11:30 a.m. – Another entrepreneur warns of the consequences of giving Texas a reputation as being hostile to sound science education.
11:44 – A creationist testifier: “Why are we supporting such a theory (evolution) that has no evidence supporting it?” Really? That’s the kind of stunning ignorance on display before the state board today.
11:53 – Josh Rosenau at his Thoughts from Kansas blog explains what state board member Cynthia Dunbar said in November about a Nobel laureate actually being skeptical of evolution. He nails it, explaining very clearly how evolution deniers are distorting facts in support of an ideological agenda.
12:03 – Ide Trotter, associated with the creationist group Texans for Better Science Education, is up. He argues that modern scientific theories make evolutionary theory “more difficult to believe,” but evolutionists are trying to censor those counter arguments.
12:06 – Ryan Valentine, deputy director of the Texas Freedom Network, is up now. Ryan reminds the board that four creationist members tried to reject proposed biology textbooks in 2003 because those books didn’t include phony “weaknesses” of evolution. He calls on the board not to ignore the teachers, academics, scientists and other experts who oppose requiring that students… Read More
9:50 a.m. – Board member Ken Mercer: “Will learning ‘weaknesses’ of evolution make someone a lesser doctor?”
9:53 – Board member David Bradley says teachers have also been intimidated when they want to teach about “weaknesses” of evolution. He says he wanted to bring Ben Stein (from the movie “Expelled”) to speak about that at the hearing. Too bad Stein didn’t come. We could have used the laugh.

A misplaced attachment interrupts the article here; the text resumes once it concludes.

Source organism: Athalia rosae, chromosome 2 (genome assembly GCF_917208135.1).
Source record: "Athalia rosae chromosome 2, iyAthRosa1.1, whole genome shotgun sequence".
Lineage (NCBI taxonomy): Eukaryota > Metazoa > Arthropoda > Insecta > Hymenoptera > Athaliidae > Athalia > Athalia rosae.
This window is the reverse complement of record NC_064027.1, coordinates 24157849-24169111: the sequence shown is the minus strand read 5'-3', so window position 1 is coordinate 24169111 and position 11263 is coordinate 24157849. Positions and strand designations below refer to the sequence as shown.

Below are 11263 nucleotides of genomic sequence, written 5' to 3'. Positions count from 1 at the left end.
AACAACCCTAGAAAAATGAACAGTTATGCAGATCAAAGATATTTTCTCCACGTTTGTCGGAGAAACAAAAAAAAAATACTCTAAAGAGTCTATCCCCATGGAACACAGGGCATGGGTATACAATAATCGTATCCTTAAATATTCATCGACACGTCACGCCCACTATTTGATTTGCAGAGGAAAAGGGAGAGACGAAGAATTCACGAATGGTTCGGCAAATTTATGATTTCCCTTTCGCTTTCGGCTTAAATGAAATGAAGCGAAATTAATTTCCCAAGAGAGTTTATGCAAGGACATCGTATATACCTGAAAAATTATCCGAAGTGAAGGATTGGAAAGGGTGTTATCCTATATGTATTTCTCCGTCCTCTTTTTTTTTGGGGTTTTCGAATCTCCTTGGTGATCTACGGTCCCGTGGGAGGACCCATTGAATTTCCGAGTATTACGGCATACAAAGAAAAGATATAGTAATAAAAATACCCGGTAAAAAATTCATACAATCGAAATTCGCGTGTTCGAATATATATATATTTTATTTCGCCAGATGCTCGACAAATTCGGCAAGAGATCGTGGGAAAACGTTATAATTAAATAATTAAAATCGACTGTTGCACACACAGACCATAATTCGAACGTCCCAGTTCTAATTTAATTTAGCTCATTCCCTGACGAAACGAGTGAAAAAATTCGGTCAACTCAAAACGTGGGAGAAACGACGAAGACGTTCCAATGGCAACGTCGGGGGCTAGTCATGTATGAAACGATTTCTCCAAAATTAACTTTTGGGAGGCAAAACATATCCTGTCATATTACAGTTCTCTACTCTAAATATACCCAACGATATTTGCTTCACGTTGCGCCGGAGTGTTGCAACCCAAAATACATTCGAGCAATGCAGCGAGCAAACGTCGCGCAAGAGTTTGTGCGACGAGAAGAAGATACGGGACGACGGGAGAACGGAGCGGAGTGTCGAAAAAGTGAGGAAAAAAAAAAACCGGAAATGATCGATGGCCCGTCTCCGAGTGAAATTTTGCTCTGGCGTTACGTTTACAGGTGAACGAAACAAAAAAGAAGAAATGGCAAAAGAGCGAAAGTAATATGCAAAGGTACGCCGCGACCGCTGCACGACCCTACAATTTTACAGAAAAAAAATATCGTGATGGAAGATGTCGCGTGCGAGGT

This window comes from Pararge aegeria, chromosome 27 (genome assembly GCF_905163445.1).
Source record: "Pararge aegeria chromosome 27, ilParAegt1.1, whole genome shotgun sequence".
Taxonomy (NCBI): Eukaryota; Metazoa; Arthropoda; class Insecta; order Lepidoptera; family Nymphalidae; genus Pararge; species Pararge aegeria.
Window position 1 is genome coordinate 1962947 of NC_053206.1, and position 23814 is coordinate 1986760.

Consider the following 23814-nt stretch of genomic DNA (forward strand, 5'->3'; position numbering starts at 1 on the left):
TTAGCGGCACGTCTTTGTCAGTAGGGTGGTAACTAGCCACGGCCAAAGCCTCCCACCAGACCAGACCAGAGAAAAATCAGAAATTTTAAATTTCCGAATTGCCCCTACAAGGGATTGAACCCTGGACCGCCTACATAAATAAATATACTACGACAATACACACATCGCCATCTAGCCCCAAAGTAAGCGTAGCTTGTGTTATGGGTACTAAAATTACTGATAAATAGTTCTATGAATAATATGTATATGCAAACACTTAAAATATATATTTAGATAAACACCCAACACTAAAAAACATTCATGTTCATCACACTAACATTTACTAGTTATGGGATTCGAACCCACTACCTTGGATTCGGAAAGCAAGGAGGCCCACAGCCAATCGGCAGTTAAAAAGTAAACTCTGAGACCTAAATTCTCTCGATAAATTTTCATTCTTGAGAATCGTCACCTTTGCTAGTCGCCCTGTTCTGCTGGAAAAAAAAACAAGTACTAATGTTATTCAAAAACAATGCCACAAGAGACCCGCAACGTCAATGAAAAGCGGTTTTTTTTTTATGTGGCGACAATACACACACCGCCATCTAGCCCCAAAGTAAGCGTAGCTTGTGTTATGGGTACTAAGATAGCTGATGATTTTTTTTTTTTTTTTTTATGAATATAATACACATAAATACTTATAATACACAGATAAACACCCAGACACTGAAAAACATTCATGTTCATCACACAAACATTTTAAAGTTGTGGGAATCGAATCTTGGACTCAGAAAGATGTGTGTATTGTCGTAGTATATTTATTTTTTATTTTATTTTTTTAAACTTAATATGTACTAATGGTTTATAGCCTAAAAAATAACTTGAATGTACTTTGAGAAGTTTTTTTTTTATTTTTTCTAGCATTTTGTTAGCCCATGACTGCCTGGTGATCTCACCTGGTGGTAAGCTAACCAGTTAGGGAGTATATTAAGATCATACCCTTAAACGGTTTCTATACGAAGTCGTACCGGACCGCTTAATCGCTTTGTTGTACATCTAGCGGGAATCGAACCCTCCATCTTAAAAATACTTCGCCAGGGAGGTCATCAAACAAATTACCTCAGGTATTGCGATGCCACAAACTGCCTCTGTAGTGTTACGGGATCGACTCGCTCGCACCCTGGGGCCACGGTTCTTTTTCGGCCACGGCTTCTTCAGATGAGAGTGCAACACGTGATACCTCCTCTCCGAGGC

10:01 – Ah. The truth made clear. A creationist testifier demands that the board force publishers to teach “weaknesses” of evolution in their textbooks. That is, of course, what the battle about the standards is all about — whether the next set of classroom textbooks will teach pseudoscience or real science.
10:08 – Arturo DeLozanne, a professor of cell biology at the University of Texas at Austin, notes President Barack Obama’s challenge from yesterday: “We need to restore science to its rightful place.” Indeed.
10:10 – Prof. DeLozanne makes it clear: removing “strengths and weaknesses” does nothing to stifle the ability of students to ask questions. There are no prohibitions against asking questions in the proposed standards. Asking questions is how science works. But: “Pseudoscience doesn’t have a place in the science… Read More
8:30 a.m. – The Texas State Board of Education board room near the Capitol in Austin is packed this morning, with folks from around the state waiting to testify on proposed new public school science curriculum standards — and the pressure groups pushing creationism are out in force. The Discovery Institute in Seattle and Texans for Better Science Education have set up tables to distribute anti-evolution propaganda in the building lobby. More on that later…
8:38 – First couple of folks testifying are calling on the state board to adopt the standards draft proposed by teacher writing teams. That draft strikes “strengths and weaknesses,” phrasing that creationists have used to attack evolution in biology textbooks.
8:42 – Board member Ken Mercer once again makes the disingenuous argument that opponents of “strengths and weaknesses” don’t want students to ask questions. More on “academic freedom” and “freedom of speech.”
8:47 – It’s likely that the board’s creationists are going to ask repeatedly whether “strengths and weaknesses” in the current standards has caused any problems. What they conveniently ignore is that four sitting board members tried in 2003 to use the “strengths and weaknesses” argument to force publishers… Read More